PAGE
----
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Pearl Harbor survivors recall Day of Infamy at luncheon

Pearl Harbor survivors Joe Triolo (left) John Terrell are mobbed by guests end 43rd annual Pearl Harbor Day Memorial Lunchesponsored

Pearl Harbor survivors Joe Triolo (left) and John Terrell are mobbed by guests at the end of the 43rd annual Pearl Harbor Day Memorial Luncheon sponsored by the Aurora Council Navy League Monday, December 10, 2012. | Steven Buyansky~Sun-Times Media

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Updated: January 12, 2013 6:02AM



James O’Flaherty was in Pearl Harbor for less than 20 days.

On Dec. 1, 1941, he was one of 1,000 Marines who arrived at the naval base. The Elgin native couldn’t believe his luck: less than six months after enlisting, he had been stationed on a tropical island. Life was pretty good.

On Dec. 2, 1941, he turned 18 years old. After graduating from Elgin High School, O’Flaherty couldn’t find work. He told his father — a World War I veteran —that he wanted to enlist. Because of his age, O’Flaherty needed his father’s signature to join. When he got to Hawaii, he was assigned to help build the new permanent barracks.

On Dec. 6, 1941, O’Flaherty had a weekend pass. He had no money, so he spent the night sleeping on Waikiki Beach, underneath a canoe.

O’Flaherty awoke early on The Day of Infamy. He wandered over to a restaurant and just before 8 a.m., he heard explosions in the distance.

“I thought: ‘Oh my God, what’s going on?’” he said.

One of the shells exploded overhead, rattling the restaurant’s dishes. Then, O’Flaherty knew they were under attack. He ran outside and jumped in a cab that was bringing soldiers back to base. When they arrived, they couldn’t get in: cars in all four lanes of traffic were headed out. O’Flaherty jumped out of the cab and ran through a sugar cane field. When he arrived at his base, he was sent to the shore, to man a machine gun.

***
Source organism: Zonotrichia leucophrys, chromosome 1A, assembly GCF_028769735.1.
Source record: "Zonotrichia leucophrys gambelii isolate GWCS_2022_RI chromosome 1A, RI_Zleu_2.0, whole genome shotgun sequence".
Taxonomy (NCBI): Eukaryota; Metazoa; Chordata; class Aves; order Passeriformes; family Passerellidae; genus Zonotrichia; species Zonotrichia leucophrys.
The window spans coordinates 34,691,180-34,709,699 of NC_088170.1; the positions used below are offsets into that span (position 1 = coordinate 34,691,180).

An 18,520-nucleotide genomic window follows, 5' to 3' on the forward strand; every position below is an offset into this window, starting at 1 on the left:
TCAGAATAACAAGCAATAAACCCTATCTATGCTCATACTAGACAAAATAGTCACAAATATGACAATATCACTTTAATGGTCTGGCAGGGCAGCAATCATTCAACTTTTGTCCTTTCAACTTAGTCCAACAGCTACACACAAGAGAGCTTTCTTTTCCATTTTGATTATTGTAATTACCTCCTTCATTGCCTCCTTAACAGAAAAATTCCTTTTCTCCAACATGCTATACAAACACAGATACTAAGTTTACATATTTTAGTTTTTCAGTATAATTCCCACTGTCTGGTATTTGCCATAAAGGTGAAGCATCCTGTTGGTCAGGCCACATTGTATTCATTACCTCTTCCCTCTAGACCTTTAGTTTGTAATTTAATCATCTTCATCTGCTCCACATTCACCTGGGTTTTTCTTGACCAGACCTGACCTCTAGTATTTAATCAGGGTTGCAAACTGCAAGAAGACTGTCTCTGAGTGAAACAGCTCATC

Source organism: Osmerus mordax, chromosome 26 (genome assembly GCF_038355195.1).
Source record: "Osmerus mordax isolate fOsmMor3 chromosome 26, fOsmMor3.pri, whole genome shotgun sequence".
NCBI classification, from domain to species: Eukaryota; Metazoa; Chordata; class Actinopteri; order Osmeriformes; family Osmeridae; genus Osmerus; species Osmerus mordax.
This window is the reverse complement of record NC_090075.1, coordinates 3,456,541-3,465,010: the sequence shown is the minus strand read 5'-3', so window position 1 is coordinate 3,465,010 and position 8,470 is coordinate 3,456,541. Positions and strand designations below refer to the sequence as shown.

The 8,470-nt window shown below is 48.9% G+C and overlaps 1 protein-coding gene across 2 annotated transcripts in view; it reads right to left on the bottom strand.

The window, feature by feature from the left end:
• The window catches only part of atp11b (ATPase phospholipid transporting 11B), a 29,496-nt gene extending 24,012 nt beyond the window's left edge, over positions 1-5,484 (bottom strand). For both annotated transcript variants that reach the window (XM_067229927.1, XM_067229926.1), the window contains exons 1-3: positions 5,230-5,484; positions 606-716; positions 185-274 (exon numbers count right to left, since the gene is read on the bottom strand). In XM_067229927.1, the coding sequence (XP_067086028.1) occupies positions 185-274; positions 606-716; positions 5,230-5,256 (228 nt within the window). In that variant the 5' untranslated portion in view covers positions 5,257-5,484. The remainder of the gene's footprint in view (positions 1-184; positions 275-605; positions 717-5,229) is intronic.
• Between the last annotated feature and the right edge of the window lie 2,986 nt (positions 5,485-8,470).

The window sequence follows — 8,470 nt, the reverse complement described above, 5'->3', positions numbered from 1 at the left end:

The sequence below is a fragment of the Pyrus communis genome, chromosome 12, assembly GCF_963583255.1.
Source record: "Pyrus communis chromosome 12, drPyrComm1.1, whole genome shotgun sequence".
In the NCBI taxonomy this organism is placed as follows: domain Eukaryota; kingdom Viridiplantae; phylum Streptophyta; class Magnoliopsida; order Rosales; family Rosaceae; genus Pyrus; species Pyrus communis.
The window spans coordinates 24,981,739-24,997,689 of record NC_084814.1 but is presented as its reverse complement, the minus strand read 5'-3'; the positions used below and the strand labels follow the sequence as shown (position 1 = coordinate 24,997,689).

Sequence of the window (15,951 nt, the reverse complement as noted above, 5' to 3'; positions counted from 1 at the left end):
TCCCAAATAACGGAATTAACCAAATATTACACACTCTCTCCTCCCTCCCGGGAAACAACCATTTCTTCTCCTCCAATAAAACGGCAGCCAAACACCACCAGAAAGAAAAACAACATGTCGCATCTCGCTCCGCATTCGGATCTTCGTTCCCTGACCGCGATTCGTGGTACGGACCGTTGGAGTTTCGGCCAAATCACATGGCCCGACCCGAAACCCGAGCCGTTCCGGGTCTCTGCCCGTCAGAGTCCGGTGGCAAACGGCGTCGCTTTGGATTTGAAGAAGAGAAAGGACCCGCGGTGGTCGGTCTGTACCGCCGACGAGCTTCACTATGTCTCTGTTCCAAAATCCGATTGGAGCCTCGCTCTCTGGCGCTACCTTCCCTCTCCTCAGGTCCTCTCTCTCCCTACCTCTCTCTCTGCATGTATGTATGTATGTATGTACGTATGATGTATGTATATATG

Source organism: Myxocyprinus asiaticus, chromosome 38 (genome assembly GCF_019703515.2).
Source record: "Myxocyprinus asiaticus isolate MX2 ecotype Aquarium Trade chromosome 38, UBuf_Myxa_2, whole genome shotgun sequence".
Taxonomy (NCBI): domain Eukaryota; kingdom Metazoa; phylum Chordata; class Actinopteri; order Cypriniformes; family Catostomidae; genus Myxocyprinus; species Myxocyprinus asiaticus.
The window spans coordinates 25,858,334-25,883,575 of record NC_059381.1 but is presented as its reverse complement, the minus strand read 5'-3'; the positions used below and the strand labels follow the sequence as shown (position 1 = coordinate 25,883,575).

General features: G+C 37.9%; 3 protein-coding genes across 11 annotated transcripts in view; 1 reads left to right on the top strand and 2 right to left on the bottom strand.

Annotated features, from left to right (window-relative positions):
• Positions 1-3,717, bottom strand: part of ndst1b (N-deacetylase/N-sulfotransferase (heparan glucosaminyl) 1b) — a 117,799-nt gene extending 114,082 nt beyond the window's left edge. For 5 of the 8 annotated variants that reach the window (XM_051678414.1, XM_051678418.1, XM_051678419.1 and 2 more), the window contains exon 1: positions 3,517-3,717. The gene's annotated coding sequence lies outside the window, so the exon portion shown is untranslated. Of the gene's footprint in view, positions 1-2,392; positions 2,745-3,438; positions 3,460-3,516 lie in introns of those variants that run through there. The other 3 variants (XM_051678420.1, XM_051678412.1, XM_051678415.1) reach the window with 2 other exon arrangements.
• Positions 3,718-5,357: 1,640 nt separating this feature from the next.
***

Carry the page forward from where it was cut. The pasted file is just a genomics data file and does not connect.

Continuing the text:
Planes were still coming in. It had been less than an hour since he was in the restaurant, about to order breakfast. Now, he was pouring water on a machine gun so it would be cool enough to fire round after round. As O’Flaherty poured, another man fired at the planes that soared in. Spent shell casings rained down on them. From where he was standing, O’Flaherty could see the USS Arizona on fire, where 1,177 men were killed, including East Aurora High School graduate Eugene Fitzsimmons.

“It was pretty hard to see it and know your fellow soldiers are dying out there,” O’Flaherty said.

O’Flaherty and the other man — O’Flaherty forgot his name and they never met again — dug a latrine in the bushes. At 7 p.m., someone brought sandwiches and warned them: the Japanese may attempt a land invasion. Be alert. They stayed at that station for three days.

“Everybody was scared, I guarantee you that,” he said. “But you do what you’re trained to do.”

O’Flaherty knew immediately it was a day that would change the world. He knew we were at war. He spent nearly six years serving his country.

On Dec. 10, 2012, the Geneva resident could still see the images, still paused to catch his emotions as he retold the story he’s shared many times. But Monday at the annual Pearl Harbor Day Luncheon sponsored by the Navy League Aurora Council and the Rotary Club of Aurora, the 89-year-old retired engineer gladly told it again.

“I think it’s important we do re-tell it because it’s part of history now,” he said.

O’Flaherty was joined Monday at the luncheon at the Gaslite Manor in Aurora by four other Pearl Harbor survivors: Jack Loane, Everitt Schlegel, John Terrell and Joe Triolo. Since last year, three local survivors have died: Auroran Milt Card, North Aurora resident George Hettinger and Clarence Wills of Chicago.

On Monday afternoon, the remaining men posed for pictures, shook hands and even signed a few autographs.

“They are living legends — men who did extraordinary things so we could live ordinary lives,” said guest speaker Cmdr. Mike Thibodeau, executive officer at the Great Lakes Naval Station.

There were about 60,000 soldiers stationed at Pearl Harbor in December 1941. More than 2,400 died on Dec. 7. For the less than 3,000 who still are alive, the day changed them in ways that are difficult to describe.

“It’s hard to explain,” O’Flaherty said, pausing. “I grew up in a hurry.”



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